Fort Myer is a US Army post adjacent to Arlington National Cemetery. Along with many other military installations throughout the country, it received significant funding and improvements from New Deal agencies.
One result was a new NCO housing area: “The NCO housing on Sheridan Avenue represents the effort to improve installations nation-wide. The Georgian and Colonial Revival elements of these buildings are typical of the construction on Army installations during this era.” (Fort Myer, Virginia: Historic Landscape Inventory)
The “Microfilmed Index to WPA Projects” at the National Archives describes WPA work on the site in 1940-41: “Construct water and sewer lines, septic tanks, and gutters; excavate, grade, and landscape grounds; and perform appurtenant and incidental work at Fort Myer; Improve buildings, facilities, and grounds at Fort Myers Army Post. Including painting buildings, systems, and utilities; installing electrical facilities and drain tile; grading, placing base, and surfacing roads; grading, filling, and draining areas; appurtenant and incidental work; Improve building, grounds, and facilities at the Fort Myer Army Post, including grading and draining areas, widening roadways by grading shoulders, extending storm sewers, painting stables, removing fences, performing appurtenant and incidental work; Improve and enlarge buildings and facilities and improve grounds at Fort Myer…includes rebuilding porches; fencing; planting and seeding; painting barracks; installing electrical outlets; providing curbs, gutter, and walks; grading; appurtenant and incidental work; Improve drainage facilities at the Fort Myer Army Post, including excavating, shoring trenches, laying pipe, backfilling, providing catch basin, and performing appurtenant and incidental work.”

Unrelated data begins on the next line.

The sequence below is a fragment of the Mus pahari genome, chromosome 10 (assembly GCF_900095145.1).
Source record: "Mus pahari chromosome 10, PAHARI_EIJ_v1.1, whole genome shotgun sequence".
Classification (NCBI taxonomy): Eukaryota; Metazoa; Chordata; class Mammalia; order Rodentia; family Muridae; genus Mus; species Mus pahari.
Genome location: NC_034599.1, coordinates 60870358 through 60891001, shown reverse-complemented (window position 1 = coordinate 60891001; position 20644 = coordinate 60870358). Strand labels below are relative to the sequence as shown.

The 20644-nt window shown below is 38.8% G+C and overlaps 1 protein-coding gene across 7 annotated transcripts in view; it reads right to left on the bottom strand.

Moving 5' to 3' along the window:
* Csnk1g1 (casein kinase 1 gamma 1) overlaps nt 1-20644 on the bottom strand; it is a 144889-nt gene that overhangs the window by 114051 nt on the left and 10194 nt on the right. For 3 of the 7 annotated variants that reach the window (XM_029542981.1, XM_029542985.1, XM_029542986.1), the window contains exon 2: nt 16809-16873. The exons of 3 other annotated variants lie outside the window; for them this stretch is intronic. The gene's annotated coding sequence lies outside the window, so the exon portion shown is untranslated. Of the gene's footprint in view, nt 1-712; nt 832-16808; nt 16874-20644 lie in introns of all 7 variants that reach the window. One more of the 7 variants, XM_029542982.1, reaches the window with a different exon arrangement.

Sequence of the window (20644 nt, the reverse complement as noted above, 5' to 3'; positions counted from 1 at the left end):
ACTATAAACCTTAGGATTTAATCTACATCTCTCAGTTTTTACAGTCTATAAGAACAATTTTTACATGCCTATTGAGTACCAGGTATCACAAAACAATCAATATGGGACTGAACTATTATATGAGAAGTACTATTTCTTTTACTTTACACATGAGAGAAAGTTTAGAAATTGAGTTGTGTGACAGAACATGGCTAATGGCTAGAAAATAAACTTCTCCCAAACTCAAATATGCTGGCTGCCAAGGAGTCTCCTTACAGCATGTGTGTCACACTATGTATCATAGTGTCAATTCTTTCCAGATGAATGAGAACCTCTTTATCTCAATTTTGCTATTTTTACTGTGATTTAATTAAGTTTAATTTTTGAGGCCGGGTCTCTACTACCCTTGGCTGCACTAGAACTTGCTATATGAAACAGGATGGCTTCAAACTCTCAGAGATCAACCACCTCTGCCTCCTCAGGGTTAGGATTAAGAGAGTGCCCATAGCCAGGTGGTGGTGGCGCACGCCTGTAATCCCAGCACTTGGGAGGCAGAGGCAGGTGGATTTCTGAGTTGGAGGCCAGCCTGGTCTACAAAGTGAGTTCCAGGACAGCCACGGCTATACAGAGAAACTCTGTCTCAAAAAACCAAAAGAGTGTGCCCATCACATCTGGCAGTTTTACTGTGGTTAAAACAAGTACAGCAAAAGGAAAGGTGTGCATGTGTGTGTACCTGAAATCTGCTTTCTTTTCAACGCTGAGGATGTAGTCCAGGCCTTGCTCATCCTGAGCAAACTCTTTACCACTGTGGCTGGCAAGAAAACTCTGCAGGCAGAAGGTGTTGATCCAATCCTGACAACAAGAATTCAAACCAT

Note: It is not entirely clear whether the index refers to already completed projects or only to planned projects, but it does establish that presidential approval had been given by the time of recording. As presidential approval was the last administrative step before a project proceeded, and WPA work occurred on many similar projects at this time, the project was most likely completed as described in the index. The Washington Post reported work underway at the site in 1940: “Fort Myer and Arlington Cantonment: One hundred and sixteen men rehabilitating buildings and all roadwork. Cost $100,000” (Washington Post, July 11, 1940). In 1941, the paper again reported WPA crews at work.
Fort Myer, Virginia: Historic Landscape Inventory
National Archives, Record Group 69, “Microfilmed Index to WPA Projects.”
“Navy Yard here to be extended,” Washington Post, August 3, 1941, p. 6
“Army of 3,690 from WPA starts strengthening Capital defenses,” Washington Post, July 11, 1940, p. 5
Project originally submitted by Brent McKee - wpatoday.org on May 31, 2013.
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